WHEREAS, the riding public, particularly in Metro-Manila, has, time and again, complained against, and condemned, the continued operation of old and dilapidated taxis;
WHEREAS, in order that the commuting public may be assured of comfort, convenience, and safety, a program of phasing out of old and dilapidated taxis should be adopted;
WHEREAS, after studies and inquiries made by the Board of Transportation, the latter believes that in six years of operation, a taxi operator has not only covered the cost of his taxis, but has made reasonable profit for his investments;

NOW, THEREFORE, pursuant to this policy, the Board hereby declares that no car beyond six years shall be operated as taxi, and in implementation of the same hereby promulgates the following rules and regulations:

1. As of December 31, 1977, all taxis of Model 1971 and earlier are ordered withdrawn from public service and thereafter may no longer be registered and operated as taxis. In the registration of cards for 1978, only taxis of Model 1972 and later shall be accepted for registration and allowed for operation; 2. As of December 31, 1978, all taxis of Model 1972 are ordered withdrawn from public service and thereafter may no longer be registered and operated as taxis. In the registration of cars for 1979, only taxis of Model 1973 and later shall be accepted for registration and allowed for operation; and every year thereafter, there shall be a six-year lifetime of taxi, to wit:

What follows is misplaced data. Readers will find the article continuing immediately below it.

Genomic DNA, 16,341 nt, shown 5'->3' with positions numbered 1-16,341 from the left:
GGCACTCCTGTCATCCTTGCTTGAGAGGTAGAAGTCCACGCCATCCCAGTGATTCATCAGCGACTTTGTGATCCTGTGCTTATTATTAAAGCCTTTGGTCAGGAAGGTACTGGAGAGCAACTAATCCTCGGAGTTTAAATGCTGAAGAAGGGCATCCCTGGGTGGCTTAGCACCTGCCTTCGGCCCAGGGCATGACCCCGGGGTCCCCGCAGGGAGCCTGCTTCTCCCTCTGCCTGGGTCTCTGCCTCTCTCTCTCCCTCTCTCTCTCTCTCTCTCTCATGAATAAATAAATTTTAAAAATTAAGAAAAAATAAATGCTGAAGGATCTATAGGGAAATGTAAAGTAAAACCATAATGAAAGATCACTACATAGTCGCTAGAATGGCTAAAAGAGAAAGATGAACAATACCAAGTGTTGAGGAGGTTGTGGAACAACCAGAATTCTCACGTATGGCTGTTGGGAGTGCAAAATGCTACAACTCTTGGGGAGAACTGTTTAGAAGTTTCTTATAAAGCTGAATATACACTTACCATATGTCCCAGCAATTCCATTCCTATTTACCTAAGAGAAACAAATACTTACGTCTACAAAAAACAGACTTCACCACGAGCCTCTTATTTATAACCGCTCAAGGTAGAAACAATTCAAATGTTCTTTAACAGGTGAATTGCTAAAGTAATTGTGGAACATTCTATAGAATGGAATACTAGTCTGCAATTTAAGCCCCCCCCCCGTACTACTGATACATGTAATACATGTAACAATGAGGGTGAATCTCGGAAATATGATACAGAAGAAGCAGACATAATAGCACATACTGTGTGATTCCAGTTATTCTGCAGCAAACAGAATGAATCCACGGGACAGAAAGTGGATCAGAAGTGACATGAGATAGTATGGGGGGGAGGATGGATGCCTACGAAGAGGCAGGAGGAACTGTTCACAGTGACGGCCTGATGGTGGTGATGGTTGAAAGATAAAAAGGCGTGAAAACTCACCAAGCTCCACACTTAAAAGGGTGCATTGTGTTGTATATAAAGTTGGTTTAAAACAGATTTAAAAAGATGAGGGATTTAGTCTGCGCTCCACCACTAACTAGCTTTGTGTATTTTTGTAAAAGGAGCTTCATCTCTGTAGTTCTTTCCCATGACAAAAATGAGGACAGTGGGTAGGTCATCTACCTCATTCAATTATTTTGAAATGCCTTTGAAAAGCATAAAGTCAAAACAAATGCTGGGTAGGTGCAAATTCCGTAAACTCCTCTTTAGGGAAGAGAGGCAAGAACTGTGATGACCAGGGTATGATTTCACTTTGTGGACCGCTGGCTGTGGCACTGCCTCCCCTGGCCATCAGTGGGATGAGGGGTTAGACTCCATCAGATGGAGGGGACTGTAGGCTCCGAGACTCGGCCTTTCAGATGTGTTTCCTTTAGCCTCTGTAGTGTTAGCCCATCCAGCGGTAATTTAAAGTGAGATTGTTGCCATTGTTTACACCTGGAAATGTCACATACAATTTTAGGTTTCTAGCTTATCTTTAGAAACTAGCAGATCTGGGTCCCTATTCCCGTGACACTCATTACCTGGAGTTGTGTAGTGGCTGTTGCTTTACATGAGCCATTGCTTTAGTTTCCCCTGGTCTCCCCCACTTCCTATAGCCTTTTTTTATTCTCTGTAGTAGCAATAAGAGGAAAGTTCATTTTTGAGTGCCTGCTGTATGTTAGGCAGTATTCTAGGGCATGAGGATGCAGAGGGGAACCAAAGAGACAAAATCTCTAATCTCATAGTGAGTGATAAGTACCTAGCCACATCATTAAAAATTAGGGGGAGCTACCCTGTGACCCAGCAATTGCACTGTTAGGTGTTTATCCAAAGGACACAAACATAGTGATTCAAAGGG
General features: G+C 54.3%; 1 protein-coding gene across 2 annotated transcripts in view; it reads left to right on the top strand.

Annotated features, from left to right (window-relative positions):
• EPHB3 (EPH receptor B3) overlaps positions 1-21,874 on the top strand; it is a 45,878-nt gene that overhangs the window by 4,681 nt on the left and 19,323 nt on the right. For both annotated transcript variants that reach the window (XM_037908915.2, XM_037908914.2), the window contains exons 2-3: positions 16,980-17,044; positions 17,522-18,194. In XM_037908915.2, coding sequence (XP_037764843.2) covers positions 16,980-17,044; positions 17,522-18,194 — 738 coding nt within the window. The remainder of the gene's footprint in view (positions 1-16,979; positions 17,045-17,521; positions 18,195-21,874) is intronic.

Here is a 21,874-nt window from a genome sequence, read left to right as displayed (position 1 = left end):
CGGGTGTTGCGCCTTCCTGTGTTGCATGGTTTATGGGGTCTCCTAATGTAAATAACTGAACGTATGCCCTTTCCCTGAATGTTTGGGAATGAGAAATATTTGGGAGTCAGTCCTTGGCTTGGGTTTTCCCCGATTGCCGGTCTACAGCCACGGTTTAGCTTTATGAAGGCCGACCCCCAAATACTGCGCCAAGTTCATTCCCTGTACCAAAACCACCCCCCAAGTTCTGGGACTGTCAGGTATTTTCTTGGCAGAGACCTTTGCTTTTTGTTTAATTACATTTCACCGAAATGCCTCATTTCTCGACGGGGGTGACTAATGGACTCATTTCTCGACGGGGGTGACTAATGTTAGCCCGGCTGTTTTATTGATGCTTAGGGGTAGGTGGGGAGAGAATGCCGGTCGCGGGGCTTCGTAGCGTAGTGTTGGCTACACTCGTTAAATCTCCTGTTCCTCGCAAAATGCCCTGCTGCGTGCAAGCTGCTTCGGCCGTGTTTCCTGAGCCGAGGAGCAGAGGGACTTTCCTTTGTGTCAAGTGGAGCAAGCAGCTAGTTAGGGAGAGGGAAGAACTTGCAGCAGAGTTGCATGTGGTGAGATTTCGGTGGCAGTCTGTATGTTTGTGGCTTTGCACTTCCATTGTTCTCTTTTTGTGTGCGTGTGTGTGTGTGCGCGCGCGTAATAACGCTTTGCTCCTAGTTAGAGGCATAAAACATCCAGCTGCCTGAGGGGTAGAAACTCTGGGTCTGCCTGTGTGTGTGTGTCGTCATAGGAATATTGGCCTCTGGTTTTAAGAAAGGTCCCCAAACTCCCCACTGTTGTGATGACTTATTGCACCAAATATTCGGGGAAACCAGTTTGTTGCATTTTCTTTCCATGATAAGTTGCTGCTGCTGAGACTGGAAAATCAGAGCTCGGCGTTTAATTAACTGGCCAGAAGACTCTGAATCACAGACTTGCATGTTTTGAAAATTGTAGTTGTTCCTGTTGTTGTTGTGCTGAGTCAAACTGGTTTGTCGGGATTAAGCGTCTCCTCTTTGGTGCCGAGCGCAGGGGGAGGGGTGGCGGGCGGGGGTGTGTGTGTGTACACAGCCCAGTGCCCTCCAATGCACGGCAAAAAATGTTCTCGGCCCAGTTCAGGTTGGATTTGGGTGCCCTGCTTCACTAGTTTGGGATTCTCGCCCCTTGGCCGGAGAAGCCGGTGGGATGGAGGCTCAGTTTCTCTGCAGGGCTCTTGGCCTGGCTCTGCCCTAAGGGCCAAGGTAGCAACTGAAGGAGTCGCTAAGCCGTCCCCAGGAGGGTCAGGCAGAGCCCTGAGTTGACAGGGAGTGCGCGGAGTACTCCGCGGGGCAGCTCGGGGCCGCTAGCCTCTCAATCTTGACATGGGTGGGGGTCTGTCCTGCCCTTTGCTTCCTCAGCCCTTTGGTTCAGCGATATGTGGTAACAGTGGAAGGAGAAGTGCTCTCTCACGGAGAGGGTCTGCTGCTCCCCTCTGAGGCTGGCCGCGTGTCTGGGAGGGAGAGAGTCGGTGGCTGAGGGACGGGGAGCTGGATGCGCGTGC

1980 — Model 1974
1981 — Model 1975, etc.
All taxis of earlier models than those provided above are hereby ordered withdrawn from public service as of the last day of registration of each particular year and their respective plates shall be surrendered directly to the Board of Transportation for subsequent turnover to the Land
Transportation Commission. For an orderly implementation of this Memorandum Circular, the rules herein shall immediately be effective in Metro-Manila. Its implementation outside Metro- Manila shall be carried out only after the project has been implemented in Metro-Manila and only after the date has been determined by the
* On January 27, 1981, petitioners filed a Petition with the BOT, docketed as Case No. 80-7553, seeking to nullify MC No. 77-42 or to stop its implementation; to allow the registration and operation in 1981 and subsequent years of taxicabs of model 1974, as well as those of earlier models which were phased-out, provided that, at the time of registration, they are roadworthy and fit for operation.

ISSUES: 1. W/N, petitioners rights to equal protection of the law was violated 2. W/N, the BOT has valid exercise of power


On equal protection of laws